If you are unable to participate on your region's date or the general engagement session, please contact


Water Engagement Session

Jan. 25, 2023 | Fairmont Hotel Vancouver

The BC Assembly of First Nations is hosting a hybrid water engagement session at the Fairmont Hotel Vancouver and online via Zoom. Presentations will include an overview and legal analysis of Safe Drinking Water Legislation and the FNLC Water Rights Strategy.

Register here


Generation Power Youth

Indigenous Clean Energy

Developed by and for Indigenous youth, Generation Power empowers individuals to bring Indigenous communities to the forefront of the climate change conversation.

First Nation, Inuit and Métis youth from a range of backgrounds/experiences should apply — including professionals, community advocates, academics, and grass-roots organizers.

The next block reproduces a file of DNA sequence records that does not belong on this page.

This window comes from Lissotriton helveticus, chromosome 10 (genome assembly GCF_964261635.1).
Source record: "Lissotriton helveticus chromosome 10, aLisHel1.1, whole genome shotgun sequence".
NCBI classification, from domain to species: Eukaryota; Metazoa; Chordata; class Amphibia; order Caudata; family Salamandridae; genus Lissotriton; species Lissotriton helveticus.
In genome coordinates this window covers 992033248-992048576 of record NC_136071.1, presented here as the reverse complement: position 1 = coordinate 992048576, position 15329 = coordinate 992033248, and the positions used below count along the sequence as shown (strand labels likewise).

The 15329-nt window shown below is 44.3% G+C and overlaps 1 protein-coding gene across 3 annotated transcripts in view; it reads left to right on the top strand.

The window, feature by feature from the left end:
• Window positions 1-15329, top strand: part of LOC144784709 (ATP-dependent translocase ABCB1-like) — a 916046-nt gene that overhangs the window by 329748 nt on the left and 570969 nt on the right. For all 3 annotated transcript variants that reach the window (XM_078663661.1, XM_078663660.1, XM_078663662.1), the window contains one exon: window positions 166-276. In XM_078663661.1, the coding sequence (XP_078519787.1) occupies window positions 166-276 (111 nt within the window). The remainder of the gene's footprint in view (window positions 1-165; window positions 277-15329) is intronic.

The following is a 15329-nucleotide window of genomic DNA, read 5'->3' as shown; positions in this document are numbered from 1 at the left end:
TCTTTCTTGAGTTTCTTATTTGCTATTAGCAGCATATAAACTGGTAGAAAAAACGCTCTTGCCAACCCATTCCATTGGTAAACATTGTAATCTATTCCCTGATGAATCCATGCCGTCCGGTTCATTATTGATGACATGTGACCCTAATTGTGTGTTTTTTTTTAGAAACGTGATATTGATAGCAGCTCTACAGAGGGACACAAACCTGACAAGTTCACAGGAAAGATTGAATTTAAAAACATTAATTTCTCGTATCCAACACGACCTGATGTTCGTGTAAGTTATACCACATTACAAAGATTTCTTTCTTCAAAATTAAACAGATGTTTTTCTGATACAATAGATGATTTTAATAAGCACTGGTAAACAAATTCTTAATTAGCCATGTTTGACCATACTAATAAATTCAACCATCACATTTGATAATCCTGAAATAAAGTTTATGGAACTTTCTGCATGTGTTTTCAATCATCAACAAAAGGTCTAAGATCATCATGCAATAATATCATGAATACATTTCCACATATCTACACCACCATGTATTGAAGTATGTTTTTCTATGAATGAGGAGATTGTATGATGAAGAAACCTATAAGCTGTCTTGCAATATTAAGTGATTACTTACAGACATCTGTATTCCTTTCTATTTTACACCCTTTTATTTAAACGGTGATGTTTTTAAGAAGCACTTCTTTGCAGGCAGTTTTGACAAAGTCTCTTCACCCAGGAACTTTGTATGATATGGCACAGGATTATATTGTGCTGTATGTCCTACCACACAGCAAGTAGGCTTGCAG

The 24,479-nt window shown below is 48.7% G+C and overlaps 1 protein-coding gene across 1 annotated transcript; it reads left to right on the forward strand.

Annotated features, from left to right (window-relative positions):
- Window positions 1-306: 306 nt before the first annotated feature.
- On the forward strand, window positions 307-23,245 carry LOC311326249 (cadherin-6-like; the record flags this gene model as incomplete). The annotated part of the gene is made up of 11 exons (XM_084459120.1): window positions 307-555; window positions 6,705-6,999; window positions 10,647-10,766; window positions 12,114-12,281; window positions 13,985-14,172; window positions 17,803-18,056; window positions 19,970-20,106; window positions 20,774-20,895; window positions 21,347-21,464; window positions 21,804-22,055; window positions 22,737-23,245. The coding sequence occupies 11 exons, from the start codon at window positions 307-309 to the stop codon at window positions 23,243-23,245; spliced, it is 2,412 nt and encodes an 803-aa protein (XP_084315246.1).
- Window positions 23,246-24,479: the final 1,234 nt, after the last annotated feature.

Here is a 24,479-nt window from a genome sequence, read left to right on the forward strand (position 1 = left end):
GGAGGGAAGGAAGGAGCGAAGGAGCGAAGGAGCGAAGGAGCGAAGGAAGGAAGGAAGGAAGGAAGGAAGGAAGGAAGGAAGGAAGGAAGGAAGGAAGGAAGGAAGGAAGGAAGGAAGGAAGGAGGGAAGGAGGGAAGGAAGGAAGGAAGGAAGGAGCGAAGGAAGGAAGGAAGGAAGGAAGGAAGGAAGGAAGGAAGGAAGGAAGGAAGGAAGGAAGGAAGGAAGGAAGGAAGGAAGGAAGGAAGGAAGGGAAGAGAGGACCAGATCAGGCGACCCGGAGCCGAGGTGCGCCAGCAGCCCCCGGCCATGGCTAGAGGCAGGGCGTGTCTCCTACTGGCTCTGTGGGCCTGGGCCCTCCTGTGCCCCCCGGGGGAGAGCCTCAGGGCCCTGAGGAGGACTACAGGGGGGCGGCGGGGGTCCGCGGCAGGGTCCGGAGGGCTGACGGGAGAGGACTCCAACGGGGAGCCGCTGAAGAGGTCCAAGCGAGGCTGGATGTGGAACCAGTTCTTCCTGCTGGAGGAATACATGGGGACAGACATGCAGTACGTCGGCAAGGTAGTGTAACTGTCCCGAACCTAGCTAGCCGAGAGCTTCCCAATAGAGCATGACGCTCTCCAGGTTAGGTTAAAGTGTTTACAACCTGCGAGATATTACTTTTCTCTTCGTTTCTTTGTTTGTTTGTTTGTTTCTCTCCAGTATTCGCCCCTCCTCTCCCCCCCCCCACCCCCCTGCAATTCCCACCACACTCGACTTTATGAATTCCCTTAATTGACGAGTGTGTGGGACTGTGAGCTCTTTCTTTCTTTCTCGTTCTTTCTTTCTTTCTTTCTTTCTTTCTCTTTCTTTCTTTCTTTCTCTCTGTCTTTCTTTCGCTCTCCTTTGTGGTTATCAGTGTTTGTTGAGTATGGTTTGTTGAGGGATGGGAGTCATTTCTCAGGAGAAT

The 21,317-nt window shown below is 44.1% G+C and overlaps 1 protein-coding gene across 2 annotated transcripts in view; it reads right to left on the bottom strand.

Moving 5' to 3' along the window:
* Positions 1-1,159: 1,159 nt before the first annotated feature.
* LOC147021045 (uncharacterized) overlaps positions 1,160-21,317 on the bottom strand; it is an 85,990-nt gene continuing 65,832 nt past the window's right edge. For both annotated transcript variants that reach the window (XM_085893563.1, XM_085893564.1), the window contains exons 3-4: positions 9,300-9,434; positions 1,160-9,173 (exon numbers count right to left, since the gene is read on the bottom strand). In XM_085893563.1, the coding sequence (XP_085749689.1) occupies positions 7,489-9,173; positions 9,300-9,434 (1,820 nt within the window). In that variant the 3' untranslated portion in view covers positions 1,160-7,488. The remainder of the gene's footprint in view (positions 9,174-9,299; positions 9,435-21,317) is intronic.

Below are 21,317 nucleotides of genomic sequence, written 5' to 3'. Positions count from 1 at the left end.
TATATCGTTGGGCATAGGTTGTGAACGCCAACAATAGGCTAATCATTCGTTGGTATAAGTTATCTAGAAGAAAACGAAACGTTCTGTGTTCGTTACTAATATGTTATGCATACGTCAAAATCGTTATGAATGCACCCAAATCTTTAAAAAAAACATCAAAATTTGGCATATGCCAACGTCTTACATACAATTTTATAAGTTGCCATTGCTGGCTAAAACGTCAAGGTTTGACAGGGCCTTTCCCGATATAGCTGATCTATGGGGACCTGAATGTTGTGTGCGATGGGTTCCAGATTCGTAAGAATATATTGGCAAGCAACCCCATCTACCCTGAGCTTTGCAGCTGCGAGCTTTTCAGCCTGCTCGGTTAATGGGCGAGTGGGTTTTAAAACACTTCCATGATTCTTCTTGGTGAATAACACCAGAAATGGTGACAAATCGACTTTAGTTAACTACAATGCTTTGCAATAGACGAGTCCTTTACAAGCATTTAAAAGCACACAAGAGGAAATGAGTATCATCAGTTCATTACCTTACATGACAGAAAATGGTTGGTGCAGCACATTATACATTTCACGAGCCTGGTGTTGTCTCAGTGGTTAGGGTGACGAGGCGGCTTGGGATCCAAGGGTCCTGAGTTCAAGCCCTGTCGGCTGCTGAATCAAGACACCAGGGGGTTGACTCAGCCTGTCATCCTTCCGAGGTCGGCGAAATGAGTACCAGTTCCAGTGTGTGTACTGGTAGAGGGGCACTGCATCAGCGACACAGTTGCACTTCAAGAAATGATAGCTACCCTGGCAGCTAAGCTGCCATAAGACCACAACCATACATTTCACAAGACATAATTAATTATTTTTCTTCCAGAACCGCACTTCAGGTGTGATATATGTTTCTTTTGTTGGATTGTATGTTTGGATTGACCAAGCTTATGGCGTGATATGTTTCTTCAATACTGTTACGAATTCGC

Learn more here. Apply here.

First Nation Adapt Program

Deadline: None (applications are reviewed on an ongoing basis)

This federal program supports First Nation communities below the 60th parallel to assess and respond to climate change impacts on community infrastructure and disaster risk reduction.

Learn more here.


These internships provide $12,000 to support hiring university students at organizations pursuing climate change mitigation and adaptation research, planning or implementation.

Learn more here.


Prince George Office

1004 Landooz Rd | Prince George, BC | V2K 5S3

Tel. (250) 962-1603

Vancouver Office

Suite 1020-1200 W 73rd Ave | Vancouver, BC | V6P 6G5

Tel. (778) 945-9911